The Foreign Desk
Last Friday, hundreds of shoppers were gathered in Parachinar’s main bazaar. In this main town of Pakistan’s Kurram tribal agency, located along the Afghan border, the local residents were buying food items for the looming evening Ramadan meal, when death and carnage visited them again.
Reporting of events in the run-up to the World Cup have not helped the situation in Brazil.
If you scratch beneath the surface, the Bus Pass Revolution, the Tropical Spring (though it’s winter in these parts), call it what you will, might be better monikered A Rebelião do Amor. The Love Uprising.
A video has emerged from a crucial meeting of the main opposition group, the Syrian National Council, that gives an insight into just how divided the movement is.
When China’s former premier, Wen Jiabao, visited India in December 2010, he was full of talk about the two country’s joint aspirations, their friendship, their co-operation, and about how their two-way trade would almost double to $100bn a year by 2015.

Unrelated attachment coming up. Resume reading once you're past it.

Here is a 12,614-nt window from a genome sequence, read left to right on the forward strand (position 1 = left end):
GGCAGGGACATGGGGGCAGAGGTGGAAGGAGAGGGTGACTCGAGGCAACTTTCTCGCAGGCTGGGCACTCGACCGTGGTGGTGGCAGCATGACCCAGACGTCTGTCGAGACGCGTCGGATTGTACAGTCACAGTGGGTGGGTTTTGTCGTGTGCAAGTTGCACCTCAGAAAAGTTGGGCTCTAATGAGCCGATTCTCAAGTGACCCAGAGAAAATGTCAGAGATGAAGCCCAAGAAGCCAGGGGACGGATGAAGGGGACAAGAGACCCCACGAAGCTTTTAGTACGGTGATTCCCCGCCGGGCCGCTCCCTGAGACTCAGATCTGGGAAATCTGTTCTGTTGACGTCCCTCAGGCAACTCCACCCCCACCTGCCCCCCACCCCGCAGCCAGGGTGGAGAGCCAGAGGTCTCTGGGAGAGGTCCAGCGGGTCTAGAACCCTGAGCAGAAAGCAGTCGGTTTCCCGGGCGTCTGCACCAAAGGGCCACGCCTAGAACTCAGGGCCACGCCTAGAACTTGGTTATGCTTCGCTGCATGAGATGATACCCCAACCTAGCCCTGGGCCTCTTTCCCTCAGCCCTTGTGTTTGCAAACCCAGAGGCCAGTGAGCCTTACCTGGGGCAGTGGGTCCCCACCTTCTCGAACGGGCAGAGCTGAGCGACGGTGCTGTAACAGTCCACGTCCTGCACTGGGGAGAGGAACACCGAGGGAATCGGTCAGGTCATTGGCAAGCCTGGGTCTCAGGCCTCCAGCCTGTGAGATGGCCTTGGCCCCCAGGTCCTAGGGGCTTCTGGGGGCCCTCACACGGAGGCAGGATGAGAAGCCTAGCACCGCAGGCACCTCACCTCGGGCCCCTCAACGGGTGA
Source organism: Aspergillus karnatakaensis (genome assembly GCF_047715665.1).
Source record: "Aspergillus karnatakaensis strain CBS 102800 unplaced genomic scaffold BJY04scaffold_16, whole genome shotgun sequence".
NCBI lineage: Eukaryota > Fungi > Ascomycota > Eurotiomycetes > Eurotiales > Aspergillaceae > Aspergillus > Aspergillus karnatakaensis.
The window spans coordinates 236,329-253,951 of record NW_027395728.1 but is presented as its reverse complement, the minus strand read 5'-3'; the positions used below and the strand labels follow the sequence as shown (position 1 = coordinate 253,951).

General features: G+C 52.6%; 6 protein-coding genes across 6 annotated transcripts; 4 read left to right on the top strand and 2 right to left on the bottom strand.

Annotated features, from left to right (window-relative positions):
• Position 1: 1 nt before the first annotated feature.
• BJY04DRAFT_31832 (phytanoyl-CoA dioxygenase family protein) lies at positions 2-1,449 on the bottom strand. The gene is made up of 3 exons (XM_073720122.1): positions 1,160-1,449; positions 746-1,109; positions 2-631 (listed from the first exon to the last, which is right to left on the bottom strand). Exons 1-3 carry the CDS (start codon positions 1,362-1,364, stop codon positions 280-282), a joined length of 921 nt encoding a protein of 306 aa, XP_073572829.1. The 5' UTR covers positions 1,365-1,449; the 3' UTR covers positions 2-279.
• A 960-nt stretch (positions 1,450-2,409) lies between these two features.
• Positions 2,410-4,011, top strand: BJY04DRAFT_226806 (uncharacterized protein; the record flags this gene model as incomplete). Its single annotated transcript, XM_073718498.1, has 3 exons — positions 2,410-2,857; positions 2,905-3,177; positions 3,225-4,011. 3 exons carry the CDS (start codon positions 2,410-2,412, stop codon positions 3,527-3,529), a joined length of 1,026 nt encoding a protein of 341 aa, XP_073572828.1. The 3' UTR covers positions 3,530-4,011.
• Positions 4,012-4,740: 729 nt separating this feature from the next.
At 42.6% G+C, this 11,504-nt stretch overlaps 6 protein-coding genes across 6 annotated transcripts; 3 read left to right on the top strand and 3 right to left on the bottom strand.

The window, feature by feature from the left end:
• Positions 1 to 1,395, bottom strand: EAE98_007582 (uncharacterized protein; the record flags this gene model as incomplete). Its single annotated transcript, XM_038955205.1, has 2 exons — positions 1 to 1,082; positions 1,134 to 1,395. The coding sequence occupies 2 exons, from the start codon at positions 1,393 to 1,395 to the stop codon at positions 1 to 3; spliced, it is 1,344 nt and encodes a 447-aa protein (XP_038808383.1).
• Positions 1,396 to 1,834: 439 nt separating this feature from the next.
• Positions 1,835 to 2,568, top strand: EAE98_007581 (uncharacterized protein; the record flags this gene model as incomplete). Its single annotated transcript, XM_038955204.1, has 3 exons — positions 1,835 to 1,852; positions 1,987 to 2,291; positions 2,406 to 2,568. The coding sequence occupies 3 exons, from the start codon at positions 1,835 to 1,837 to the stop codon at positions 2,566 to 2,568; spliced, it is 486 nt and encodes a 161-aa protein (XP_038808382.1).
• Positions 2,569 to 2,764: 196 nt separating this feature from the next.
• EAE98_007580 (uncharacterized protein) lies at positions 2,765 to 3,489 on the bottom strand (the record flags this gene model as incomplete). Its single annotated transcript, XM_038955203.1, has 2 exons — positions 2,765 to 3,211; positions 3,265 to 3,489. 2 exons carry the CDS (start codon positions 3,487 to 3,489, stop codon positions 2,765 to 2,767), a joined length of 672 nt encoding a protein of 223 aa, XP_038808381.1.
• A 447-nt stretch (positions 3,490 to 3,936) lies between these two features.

Much has been written this past week about a Syrian rebel named Khalid al-Hamad, who goes by the nom de guerre Abu Sakkar, and who gained notoriety after a video emerged of him appearing to eat part of a dead pro-government fighter’s lung.
The latest corruption scandal to embroil India’s coalition government is scarcely a surprise. The nephew of Pawan Kumar Bansal (right), the railways minister, was to be paid Rs100m (about £1.2m) to fix a top Railways Board appointment. Such appointments have been fixed for decades, often financed with money from companies that later benefit, as was [...]
Rarely has a piece of salad served as a symbol of friendship, especially not a limp and watery lettuce. As a gesture, however, the leafy homegrown green presented to my friend Richard by the family elder among a large family of Syrians during our holiday to their country a couple of years ago has stuck in our minds as one of the kindest and most generous of gifts.
A new video uploaded by a group of rebel fighters in Darayya appears to show a dialogue of sorts between the Syrian regime and the opposition.
One of Margaret Thatcher’s most significant legacies is privatisation – not only for introducing the policy itself, but also for adding the word into the world’s every-day vocabulary. Her death this week seems a good moment to recount how we launched the word on July 28 1979 in The Financial Times.
The day before, I [...]
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